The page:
Weeknote 50/2019

It is true what they say about growing an audience: You have to show up regularly and in a predictable manner. Only after I settled on a consistent schedule, the number of viewers of my Ruby on Rails live coding stream has been increasing steadily. What makes me especially happy is that this makes the live chat more interesting. I’ll admit that I also had fun turning my home office into a little studio with proper lighting and two cameras. Come join me on Twitch on Tuesdays, Fridays and Saturdays at 4pm Irish time, and say “Hi!”

On my stream, I was struggling with finding a good place for some authorisation logic for more than two weeks. I finally realised that it needed its own object class. How I was missing that simple option for all this time is a mystery (and a bit of a shock) to me. I can only assume that it was part lack of OOD experience and part framework tunnel vision. But hey, just another reason to keep on truckin’!

On the keyboard front, I’ve lately been using Kailh Box Pink switches in a 60% Tofu aluminium case with HHKB layout. I really like the clicky and thocky sound, and the HHKB layout (which resembles the classic Sun Type 3 keyboard) makes coding more comfortable.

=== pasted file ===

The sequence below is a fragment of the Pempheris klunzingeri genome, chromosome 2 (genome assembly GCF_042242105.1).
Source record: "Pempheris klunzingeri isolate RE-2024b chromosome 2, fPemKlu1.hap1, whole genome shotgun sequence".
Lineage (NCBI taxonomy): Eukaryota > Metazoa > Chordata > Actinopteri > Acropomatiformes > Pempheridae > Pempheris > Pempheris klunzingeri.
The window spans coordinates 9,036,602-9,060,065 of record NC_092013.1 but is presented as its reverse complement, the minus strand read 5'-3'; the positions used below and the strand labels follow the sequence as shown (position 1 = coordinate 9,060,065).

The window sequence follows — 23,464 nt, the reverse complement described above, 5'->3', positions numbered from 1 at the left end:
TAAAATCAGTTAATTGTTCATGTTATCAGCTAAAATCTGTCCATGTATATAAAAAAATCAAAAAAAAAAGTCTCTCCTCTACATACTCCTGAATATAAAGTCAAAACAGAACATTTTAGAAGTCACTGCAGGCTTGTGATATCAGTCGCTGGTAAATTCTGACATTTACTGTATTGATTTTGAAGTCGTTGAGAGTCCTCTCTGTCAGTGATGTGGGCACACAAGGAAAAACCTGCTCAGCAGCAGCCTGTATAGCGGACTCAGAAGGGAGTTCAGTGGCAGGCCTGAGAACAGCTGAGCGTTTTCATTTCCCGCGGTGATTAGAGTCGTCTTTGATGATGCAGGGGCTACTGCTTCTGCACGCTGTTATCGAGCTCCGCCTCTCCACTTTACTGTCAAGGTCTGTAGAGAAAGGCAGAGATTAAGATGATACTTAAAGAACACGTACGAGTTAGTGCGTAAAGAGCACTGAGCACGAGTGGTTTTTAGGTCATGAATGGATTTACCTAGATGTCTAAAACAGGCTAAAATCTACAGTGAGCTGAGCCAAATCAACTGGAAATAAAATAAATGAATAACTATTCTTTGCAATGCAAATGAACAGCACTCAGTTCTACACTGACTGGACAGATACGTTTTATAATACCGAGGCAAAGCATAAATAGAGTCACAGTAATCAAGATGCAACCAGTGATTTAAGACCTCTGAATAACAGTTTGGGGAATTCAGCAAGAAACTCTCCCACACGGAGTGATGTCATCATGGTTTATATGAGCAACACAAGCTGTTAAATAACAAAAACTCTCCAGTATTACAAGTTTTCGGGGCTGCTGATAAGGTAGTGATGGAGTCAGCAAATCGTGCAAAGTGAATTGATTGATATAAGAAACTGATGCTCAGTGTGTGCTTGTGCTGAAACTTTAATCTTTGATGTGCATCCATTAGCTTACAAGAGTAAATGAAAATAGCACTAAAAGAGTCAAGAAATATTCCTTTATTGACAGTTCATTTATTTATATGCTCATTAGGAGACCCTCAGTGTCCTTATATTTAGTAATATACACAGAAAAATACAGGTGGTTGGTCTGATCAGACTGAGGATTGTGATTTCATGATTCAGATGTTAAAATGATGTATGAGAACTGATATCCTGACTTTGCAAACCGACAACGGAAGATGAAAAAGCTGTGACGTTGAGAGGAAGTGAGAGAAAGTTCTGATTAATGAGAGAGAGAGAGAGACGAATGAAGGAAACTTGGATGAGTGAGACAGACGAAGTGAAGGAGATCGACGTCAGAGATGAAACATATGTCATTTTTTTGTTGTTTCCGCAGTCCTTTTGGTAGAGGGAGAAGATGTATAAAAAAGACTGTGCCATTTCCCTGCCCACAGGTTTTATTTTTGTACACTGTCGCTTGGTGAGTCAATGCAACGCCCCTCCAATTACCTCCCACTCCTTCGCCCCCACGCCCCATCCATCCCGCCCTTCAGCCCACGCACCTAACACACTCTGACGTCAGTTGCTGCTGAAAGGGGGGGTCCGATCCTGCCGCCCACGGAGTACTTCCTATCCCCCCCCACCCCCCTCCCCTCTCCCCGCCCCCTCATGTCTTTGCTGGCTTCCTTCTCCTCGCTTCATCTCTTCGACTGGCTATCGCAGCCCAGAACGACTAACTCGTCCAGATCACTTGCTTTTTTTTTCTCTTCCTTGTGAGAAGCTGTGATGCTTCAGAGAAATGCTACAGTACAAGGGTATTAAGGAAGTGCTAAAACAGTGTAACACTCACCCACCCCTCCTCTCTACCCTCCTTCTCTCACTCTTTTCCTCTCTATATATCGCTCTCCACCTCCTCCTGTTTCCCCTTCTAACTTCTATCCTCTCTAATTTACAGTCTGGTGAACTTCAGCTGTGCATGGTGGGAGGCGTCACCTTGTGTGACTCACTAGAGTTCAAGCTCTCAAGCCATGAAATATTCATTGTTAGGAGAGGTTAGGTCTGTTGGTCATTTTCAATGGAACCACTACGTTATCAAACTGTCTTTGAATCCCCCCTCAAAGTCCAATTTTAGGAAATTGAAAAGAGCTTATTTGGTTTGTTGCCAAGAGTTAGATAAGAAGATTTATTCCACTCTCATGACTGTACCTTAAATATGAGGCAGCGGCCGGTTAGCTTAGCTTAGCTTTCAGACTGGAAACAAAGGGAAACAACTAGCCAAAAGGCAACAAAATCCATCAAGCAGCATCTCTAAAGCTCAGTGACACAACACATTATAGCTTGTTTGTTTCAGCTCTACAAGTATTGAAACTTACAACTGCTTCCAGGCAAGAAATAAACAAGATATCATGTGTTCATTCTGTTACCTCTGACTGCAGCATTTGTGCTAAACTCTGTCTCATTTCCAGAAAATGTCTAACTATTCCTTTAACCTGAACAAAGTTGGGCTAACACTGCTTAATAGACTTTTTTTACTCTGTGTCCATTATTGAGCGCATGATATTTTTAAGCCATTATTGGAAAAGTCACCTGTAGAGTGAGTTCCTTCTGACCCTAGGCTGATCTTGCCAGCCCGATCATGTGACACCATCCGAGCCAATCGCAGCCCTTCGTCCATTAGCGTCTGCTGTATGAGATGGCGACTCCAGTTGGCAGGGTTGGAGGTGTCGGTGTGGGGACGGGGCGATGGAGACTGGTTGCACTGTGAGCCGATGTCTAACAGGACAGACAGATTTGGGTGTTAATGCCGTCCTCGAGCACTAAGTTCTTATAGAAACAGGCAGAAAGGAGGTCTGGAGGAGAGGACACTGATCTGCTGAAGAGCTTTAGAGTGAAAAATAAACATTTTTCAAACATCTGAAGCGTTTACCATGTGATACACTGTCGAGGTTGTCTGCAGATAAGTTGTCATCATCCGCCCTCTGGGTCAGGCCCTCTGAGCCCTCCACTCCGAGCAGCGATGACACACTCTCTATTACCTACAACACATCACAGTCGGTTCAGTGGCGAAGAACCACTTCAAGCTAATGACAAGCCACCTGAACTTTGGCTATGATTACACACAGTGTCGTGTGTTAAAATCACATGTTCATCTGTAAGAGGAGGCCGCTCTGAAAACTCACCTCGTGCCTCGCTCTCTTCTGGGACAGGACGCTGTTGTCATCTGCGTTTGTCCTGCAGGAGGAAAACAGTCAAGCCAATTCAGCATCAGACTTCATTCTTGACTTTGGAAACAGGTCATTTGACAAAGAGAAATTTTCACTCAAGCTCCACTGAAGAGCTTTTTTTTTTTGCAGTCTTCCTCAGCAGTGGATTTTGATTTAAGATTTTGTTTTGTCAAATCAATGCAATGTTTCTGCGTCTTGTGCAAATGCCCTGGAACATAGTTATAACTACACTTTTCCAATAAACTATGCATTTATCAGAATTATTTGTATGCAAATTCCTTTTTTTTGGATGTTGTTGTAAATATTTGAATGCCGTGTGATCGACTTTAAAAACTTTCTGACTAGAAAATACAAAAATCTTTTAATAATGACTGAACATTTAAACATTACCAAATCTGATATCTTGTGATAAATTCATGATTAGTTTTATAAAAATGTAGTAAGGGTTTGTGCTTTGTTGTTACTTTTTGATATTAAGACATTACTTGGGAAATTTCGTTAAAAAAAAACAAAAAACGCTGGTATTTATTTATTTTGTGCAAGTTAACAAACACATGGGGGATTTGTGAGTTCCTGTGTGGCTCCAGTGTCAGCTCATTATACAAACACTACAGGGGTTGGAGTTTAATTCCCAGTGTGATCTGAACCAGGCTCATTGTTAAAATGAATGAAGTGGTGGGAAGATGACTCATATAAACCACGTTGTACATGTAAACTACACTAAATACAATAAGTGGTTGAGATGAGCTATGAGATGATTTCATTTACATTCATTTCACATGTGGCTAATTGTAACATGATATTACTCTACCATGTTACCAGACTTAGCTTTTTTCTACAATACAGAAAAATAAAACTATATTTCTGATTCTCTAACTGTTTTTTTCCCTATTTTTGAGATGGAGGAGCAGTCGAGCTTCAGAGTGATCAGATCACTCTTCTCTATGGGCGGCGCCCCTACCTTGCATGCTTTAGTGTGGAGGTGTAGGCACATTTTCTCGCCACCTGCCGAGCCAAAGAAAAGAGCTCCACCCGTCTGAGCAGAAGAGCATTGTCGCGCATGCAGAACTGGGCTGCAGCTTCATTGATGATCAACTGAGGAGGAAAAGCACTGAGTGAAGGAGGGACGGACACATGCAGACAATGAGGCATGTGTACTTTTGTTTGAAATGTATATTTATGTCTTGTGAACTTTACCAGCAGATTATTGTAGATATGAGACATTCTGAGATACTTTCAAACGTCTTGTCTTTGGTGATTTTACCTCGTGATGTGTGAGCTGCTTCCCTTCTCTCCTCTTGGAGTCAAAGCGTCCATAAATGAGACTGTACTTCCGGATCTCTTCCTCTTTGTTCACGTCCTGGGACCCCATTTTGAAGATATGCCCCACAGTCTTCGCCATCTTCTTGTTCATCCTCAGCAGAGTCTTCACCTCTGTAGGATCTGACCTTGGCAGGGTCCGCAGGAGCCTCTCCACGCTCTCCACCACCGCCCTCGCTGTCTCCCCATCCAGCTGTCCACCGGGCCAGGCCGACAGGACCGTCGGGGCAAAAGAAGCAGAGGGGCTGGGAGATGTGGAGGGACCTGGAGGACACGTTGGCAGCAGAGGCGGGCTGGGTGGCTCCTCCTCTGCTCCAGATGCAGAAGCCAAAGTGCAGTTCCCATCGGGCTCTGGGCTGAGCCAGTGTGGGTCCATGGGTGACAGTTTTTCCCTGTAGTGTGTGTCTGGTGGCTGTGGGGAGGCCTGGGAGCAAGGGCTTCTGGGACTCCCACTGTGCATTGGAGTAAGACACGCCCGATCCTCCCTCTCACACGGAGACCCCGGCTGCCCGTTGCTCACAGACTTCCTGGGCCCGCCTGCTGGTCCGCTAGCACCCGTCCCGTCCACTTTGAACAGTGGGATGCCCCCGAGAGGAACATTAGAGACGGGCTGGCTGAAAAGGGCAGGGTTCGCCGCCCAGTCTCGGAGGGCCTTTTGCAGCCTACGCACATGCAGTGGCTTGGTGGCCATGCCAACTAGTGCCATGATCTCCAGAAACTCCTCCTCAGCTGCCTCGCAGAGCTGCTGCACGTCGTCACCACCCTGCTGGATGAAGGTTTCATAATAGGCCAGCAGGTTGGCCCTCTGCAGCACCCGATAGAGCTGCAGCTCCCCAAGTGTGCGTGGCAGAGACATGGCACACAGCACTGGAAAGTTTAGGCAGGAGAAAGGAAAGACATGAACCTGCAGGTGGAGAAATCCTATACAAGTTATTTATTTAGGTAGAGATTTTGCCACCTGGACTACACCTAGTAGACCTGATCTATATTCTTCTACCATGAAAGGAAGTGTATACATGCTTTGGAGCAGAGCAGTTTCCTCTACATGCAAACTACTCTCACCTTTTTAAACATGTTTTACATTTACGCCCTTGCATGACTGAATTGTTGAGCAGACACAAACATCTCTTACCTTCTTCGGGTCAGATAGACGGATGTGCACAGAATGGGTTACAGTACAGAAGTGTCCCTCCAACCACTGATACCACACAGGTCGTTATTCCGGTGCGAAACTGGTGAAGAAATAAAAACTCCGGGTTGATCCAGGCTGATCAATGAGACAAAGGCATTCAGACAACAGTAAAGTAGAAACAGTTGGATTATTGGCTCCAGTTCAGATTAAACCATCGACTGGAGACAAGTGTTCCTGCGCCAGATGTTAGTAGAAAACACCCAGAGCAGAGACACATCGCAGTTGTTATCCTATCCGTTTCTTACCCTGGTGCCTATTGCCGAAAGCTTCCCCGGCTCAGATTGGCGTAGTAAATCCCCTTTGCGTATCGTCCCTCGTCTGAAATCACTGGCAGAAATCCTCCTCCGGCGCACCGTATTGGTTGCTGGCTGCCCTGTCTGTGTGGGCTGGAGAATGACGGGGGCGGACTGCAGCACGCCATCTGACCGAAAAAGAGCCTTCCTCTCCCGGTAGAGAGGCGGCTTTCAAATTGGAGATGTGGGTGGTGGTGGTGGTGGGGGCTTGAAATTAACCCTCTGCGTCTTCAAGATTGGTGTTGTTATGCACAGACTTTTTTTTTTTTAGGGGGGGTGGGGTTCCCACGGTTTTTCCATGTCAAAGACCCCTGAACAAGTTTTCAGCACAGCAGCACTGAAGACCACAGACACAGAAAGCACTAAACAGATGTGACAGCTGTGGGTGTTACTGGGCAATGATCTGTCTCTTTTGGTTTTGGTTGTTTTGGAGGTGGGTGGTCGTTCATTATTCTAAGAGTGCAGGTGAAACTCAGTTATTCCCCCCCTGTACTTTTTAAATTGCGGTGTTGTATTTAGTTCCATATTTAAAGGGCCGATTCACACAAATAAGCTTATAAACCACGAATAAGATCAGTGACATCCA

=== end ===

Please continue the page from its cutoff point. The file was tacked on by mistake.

For 2020, I’ve set myself the goal of learning Javascript. I’ll use the year-end break to work through Wes Bos’ “Beginner Javascript” video course.

Tests are hygiene

Because I started programming a long, long time ago, I have to admit that I spent most of my career without writing tests to accompany my code. It was only in recent years that I learned how to use a test suite to my advantage. In hindsight, I should have started earlier because having tests completely changed my life as a software developer.

Tests create peace of mind. The amount of confidence with which I now release my code to production is worlds apart from the trepidation of past deployments when I was on edge for hours waiting for the other shoe to drop. Beginning of this year, I wrote about this in my article “Test-Driven”.